5. KINETIC BIRD MOBILE – Last but definitely not the least, my favorite from this store is their Kinetic Bird Mobiles! I discovered it from a fellow-Montessori mom (Mommy Jo) when she posted about her son’s Philippine Cockatoo mobile! I was so thrilled to know there were more endemic birds to choose from! I couldn’t decide whether I wanted to go for the Indigo-banded Kingfisher or the Rufuous Hornbill. In the end, I went for the hornbill, but I’m thinking about purchasing the kingfisher, too! Haha.

What I love about this mobile is that you operate is manually. You have to pull the string to make it move! It is pretty much in line with theĀ  Montessori principle of working with manual mechanisms first to have a better understanding of how things work. Of course the plus there is that this specific line of mobiles features endemic species.

What we did was after hanging it from the ceiling, we added a string and a wooden ball (since I have one) below the original string to lengthen it and let Pablo pull it himself. I realized that this mobile is a great tool to work on hand and arm control! In the morning, because our electric fan somehow reaches the bird, we see it moving gracefully moving from the fan’s wind, which really, is such a treat for us bird lovers here. So much love for this product. It costs PHP 1200! Definitely worth the money for us!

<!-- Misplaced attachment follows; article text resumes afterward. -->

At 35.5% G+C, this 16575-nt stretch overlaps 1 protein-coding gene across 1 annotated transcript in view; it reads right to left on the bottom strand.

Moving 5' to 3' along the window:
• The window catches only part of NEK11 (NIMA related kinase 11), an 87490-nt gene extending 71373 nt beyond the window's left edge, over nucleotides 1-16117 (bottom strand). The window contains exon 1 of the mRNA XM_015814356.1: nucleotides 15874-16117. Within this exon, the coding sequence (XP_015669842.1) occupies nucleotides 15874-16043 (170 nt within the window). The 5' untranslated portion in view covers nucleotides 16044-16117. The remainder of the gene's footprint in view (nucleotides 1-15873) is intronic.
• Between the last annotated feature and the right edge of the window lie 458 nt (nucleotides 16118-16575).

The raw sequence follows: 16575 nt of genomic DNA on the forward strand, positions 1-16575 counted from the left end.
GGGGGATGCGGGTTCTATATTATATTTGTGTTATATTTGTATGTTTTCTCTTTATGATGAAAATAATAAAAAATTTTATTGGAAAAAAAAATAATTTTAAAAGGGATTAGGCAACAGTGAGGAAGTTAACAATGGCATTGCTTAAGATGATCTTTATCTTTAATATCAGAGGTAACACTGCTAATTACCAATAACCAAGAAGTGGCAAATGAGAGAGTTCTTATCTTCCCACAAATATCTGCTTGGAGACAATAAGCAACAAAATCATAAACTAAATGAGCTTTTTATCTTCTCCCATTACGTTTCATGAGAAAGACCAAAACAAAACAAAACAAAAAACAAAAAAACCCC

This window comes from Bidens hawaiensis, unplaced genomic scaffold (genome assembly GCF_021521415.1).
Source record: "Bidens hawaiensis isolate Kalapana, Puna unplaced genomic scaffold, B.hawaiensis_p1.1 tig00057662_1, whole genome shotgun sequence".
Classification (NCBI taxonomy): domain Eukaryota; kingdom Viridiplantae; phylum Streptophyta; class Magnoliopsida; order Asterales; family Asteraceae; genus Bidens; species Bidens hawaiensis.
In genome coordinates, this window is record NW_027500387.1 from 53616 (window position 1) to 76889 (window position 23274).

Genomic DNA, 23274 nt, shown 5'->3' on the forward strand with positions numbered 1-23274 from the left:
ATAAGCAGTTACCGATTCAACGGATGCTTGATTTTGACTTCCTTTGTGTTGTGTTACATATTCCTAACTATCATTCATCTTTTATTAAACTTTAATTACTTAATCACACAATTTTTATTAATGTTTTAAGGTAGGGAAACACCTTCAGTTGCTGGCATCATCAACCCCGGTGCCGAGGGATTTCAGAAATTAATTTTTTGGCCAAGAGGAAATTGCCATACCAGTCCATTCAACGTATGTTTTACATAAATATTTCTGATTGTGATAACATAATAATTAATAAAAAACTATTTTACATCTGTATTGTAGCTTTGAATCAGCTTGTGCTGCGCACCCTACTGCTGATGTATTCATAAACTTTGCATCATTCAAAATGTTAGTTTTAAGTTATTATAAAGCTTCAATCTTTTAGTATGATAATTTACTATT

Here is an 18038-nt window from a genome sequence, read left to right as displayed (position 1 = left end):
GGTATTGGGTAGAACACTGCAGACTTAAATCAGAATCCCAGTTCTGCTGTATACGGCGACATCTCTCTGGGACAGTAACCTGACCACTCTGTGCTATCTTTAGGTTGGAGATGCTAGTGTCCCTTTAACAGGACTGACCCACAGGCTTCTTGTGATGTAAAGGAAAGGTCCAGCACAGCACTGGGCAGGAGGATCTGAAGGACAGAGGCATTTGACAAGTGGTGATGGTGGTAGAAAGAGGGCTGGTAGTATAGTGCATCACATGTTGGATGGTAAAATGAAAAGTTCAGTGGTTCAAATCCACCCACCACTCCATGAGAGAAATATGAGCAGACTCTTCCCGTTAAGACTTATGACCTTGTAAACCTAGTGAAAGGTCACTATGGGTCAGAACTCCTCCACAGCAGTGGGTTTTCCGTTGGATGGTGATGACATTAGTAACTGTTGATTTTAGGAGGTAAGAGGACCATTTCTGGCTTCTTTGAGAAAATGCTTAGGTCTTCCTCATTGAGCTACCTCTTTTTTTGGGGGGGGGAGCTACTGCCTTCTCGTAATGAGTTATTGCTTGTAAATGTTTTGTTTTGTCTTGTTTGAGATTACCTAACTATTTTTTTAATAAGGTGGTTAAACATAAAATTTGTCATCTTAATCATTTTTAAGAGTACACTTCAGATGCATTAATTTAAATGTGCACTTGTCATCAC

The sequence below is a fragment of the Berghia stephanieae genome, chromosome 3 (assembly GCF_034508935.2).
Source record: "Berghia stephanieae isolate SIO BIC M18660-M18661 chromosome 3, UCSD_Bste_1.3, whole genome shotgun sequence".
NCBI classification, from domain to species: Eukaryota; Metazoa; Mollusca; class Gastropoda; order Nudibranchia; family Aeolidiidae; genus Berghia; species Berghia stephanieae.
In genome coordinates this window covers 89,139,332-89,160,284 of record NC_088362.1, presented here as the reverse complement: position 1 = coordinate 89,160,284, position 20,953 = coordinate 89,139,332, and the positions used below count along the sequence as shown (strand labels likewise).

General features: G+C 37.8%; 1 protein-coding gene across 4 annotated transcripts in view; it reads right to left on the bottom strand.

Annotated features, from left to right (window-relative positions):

PS: If you’re wondering if this could be a good infant mobile though, my answer is I don’t think so. You don’t see a lot of the features of the bird from below (the angle your infant would be looking from), so I’d still go for other mobiles for that purpose.

Anyway, I hope this blogpost was helpful! There’s a lot more to pick in Papemelroti, so I’d probably feature them again someday soon. I hope you can also share your finds there with me! Till the next post!